The importance of ADAM family proteins in malignant tumors
Katarzyna Walkiewicz 1, Monika Gętek 1, Małgorzata Muc-Wierzgoń 1, Teresa Kokot 1, Ewa Nowakowska-Zajdel 2 1 - Katedra i Oddział Kliniczny Chorób Wewnętrznych, Śląski Uniwersytet Medyczny w Katowicach, Szpital Specjalistyczny Nr 1 w Bytomiu 2 - Katedra i Zakład Chorób Żywieniowozależnych, Wydział Zdrowia Publicznego w Bytomiu, Śląski Uniwersytet Medyczny w Katowicach Postepy Hig Med Dosw 2016; 70 67-73 ICID: 1194615 Article type: Review article
Increasing numbers of reports about the role of adamalysins (ADAM) in malignant tumors are being published. To date, more than 30 representatives of this group, out of which about 20 occur in humans, have been described. The ADAM family is a homogeneous group of proteins which regulate, from the stage of embryogenesis, a series of processes such as cell migration, adhesion, and cell fusion. Half of them have proteolytic activity and are involved in the degradation of the extracellular matrix and the disintegration of certain protein complexes, thereby regulating the bioavailability of various growth factors. Many of these functions have a direct role in the processes of carcinogenesis and promoting the growth of tumor, which affect some signaling pathways, including those related to insulin-like growth factors (IGF1, IGF2), vascular growth factor (VEGF), tumor necrosis factor α (TNFα) and the EGFR/HER pathway. Another branch of studies is the evaluation of the possibility of using members of ADAM family proteins in the diagnosis, especially in breast, colon and non- small cell lung cancer. The detection of concentrations of adamalysin in serum, urine and pleural aspirates might contribute to the development of methods of early diagnosis of cancer and monitoring the therapy. However, both the role of adamalysins in the development and progression of tumors and their importance as a diagnostic and predictive further research still need to be checked on large groups of patients.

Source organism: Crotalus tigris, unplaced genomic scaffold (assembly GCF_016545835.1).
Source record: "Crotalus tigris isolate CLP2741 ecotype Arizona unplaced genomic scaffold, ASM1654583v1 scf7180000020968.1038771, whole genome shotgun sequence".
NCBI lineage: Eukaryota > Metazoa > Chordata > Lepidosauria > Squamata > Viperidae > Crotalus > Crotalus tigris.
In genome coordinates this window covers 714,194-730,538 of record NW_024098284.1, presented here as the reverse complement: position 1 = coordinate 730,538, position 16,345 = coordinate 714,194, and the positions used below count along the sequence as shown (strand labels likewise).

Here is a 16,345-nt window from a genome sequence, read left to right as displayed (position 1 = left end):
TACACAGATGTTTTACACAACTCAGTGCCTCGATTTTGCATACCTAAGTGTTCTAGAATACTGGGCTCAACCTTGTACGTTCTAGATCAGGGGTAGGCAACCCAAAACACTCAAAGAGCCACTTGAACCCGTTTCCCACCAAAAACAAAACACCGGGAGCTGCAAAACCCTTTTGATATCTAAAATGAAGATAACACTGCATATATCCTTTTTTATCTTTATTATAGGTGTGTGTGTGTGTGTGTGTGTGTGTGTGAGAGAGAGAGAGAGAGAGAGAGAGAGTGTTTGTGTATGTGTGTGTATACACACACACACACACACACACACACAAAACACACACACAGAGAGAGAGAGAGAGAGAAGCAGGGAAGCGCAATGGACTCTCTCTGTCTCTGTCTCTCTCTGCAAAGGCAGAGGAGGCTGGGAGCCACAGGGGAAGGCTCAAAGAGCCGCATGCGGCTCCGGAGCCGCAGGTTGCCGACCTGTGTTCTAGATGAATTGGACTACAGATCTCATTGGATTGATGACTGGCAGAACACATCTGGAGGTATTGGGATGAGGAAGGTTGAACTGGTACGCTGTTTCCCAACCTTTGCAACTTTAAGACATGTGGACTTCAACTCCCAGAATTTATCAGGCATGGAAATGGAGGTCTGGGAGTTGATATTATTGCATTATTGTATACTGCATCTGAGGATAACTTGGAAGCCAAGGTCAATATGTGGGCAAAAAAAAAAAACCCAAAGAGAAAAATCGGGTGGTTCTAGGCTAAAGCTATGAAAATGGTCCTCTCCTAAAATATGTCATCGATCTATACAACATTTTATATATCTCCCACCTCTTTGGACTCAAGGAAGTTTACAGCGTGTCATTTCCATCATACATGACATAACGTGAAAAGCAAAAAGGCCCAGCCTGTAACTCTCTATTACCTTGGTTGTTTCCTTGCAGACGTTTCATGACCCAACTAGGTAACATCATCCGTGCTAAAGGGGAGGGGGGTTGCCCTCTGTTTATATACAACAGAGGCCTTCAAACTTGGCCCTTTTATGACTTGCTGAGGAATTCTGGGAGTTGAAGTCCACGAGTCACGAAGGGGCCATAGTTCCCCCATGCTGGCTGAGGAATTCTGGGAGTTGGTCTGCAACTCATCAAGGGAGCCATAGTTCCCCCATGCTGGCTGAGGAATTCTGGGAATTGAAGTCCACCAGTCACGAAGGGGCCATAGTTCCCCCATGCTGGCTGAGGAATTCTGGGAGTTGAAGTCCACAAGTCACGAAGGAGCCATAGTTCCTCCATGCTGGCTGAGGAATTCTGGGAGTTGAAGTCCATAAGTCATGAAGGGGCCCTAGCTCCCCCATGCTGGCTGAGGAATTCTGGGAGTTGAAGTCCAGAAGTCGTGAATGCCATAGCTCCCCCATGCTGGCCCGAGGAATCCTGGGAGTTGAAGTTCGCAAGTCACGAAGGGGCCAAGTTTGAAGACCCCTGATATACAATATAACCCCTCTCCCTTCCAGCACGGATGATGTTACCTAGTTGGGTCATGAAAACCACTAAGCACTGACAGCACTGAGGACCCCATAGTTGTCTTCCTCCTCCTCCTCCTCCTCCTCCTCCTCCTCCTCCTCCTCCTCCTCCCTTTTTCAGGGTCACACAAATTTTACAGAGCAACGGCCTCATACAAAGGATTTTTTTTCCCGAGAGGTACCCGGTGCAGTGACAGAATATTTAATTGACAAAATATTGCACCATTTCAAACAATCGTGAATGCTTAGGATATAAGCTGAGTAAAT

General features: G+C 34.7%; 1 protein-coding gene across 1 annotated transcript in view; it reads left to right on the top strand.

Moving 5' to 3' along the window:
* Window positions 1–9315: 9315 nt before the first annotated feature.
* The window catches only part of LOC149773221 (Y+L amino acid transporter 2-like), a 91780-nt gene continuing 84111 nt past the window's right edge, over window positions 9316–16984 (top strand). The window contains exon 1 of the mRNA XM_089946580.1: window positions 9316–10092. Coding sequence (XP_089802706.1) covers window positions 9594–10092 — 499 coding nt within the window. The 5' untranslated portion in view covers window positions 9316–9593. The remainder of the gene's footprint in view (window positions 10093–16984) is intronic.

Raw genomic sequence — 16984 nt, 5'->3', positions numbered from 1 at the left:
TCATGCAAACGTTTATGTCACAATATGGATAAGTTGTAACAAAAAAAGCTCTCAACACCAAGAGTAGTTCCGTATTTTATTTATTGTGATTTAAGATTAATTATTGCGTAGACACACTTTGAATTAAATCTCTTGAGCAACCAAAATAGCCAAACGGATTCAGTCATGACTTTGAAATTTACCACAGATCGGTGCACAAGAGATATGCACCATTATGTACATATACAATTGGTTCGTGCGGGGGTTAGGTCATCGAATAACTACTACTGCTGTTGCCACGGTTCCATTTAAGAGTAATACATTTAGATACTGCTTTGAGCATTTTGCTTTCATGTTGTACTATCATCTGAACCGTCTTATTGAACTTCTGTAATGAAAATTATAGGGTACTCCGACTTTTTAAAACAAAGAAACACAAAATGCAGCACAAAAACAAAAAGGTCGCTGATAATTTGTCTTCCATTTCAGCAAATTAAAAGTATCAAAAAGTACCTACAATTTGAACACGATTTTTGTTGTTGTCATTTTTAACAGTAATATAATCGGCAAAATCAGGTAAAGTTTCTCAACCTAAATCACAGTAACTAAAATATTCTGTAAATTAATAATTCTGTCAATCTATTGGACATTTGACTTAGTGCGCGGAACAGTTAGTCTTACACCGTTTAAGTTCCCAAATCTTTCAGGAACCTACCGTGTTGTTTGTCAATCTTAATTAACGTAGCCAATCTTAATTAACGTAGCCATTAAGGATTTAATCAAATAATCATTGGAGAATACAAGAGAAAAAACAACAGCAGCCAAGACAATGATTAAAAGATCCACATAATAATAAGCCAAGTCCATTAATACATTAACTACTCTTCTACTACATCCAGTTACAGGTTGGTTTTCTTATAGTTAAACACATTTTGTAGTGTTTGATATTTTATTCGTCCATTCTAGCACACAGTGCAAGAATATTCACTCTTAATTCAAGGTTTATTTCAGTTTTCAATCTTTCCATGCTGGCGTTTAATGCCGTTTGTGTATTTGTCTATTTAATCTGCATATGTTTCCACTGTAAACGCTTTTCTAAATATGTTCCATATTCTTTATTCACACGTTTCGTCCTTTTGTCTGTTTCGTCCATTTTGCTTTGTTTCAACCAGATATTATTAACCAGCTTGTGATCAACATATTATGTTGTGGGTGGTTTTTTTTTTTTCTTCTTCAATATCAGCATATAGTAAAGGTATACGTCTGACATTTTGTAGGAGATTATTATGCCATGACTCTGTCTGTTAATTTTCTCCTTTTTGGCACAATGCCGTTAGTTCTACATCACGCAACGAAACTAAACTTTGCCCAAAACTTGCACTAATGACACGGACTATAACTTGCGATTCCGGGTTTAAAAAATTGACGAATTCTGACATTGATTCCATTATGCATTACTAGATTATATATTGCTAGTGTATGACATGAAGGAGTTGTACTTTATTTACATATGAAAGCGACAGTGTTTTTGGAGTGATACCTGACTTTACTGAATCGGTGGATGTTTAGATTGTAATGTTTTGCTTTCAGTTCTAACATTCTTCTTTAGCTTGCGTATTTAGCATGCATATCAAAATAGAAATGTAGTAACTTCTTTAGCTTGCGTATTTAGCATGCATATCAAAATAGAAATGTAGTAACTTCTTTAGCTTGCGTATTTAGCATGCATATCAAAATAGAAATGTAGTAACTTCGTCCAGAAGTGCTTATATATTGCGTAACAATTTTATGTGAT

DOI: 10.5604/17322693.1194615 PMID 26864065 - kliknij tu by zobaczyć artykuł w bazie danych PubMed